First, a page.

It’s official: Poland is wonderfully weird.
At first, we discovered a few little oddities and thought nothing of it. And then, after a bit of research, we realized that it is actually an epidemic.
Why all the crooked crookedness?
The most photographed building in the whole country is the crooked house in the northern town of Sopot, designed in tribute to a local children’s book illustrator.
More mysterious is the crooked forest in the northwestern part of the country, where approximately 400 trees all have oddly similar shapes. It is believed that some sort of human technique forced their awkward growth, but the methods or rationale are not known. Two theories: that they were deliberately shaped to use the odd structures in ship building, or they were caused by being run over by tanks in WWII (the trees snapping at the stem but still enduring).
Built in 2007, this upside down house was designed to represent the uncertainty facing Poland after the end of communism. It apparently took five times longer than a normal house to construct, largely because of the disorientation felt by the builders.
(So disappointed we only learned about this place after we had left the region.)
They love their legends!
The entire country is ripe with curious legends, and the mermaid of Warsaw is a popular one.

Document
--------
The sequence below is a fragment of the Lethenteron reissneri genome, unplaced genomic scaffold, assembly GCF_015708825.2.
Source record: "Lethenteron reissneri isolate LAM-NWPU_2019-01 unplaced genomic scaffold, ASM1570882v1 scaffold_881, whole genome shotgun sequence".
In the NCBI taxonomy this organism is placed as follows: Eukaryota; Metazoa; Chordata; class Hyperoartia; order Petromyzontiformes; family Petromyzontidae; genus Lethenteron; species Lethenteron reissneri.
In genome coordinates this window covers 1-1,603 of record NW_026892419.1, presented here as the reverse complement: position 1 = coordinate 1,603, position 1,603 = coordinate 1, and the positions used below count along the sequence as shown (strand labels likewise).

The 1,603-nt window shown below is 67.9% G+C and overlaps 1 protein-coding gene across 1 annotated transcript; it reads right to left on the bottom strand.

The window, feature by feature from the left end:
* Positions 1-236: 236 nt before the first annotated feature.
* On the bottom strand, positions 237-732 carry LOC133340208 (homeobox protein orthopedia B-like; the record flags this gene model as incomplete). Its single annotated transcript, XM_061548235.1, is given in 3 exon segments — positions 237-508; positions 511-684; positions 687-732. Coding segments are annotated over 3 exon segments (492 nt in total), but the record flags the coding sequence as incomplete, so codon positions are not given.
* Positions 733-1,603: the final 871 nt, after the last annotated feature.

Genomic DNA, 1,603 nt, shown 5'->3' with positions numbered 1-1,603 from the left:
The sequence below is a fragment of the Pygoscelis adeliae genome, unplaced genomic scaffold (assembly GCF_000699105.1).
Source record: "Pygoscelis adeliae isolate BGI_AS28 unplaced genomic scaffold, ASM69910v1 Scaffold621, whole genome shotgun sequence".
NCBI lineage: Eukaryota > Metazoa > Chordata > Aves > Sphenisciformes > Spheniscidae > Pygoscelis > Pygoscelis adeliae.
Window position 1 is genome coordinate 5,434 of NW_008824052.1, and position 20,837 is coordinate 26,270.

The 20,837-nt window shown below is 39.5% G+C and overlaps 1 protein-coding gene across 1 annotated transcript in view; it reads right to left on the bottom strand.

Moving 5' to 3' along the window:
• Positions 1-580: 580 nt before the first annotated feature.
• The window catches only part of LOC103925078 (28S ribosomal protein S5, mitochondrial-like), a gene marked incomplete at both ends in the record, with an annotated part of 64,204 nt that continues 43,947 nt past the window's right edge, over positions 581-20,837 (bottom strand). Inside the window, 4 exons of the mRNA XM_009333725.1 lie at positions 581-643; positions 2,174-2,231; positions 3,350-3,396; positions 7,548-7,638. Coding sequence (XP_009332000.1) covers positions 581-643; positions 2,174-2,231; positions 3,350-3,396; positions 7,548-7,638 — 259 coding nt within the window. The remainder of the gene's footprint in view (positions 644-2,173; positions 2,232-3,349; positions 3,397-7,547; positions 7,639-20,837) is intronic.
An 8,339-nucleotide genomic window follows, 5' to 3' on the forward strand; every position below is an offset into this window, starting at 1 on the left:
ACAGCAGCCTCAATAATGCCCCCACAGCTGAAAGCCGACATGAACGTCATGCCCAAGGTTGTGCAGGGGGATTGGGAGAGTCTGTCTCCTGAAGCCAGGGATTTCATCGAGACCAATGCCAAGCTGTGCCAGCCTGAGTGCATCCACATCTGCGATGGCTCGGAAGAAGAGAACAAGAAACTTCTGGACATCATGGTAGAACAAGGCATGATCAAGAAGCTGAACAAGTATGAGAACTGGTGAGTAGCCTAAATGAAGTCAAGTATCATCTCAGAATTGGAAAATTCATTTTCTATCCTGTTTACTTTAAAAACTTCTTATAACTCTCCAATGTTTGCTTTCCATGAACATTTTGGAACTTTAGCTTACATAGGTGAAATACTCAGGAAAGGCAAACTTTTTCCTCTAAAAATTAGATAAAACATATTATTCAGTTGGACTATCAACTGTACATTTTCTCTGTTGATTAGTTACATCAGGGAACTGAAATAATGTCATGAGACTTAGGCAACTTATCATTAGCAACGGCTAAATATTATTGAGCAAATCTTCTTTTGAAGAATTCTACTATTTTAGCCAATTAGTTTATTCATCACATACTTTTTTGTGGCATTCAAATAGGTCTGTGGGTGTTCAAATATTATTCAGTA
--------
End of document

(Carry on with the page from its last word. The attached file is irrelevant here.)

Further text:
She graces the coat-of-arms for the city, and her likeness can be found scattered throughout landlocked Warsaw (any mermaid statues we have previously seen were in coastal cities). Legend has it that she made it to the area via river, and liked it so much she settled. A rich merchant trapped her, but a young fisherman saved her, and she vowed to protect the city with her sword and shield.
Another in Warsaw is Basilisk, and we have heard vastly different stories behind this legend.
The monster once guarded treasure within the building and turned any man who tried to reach it into stone. He was defeated in the end by a tailor who showed the monster a mirror – he was so disgusted with how he looked that he has since gone into hiding. (No word on what happened to the treasure. 🙂 )
And then there is this pig.
And then, the pig. Floating on the Vistula river, running through Krakow.
A local tour guide had no idea what it was, but a Polish friend told us it symbolized cleansing. The pig, set in a position to be lit ablaze, signifies renewal. Apparently.
A search on the googles for weird Poland brings up all kinds of other eccentricities.
(If we had known beforehand, we might have made our country-wide tour “weirdly” themed!)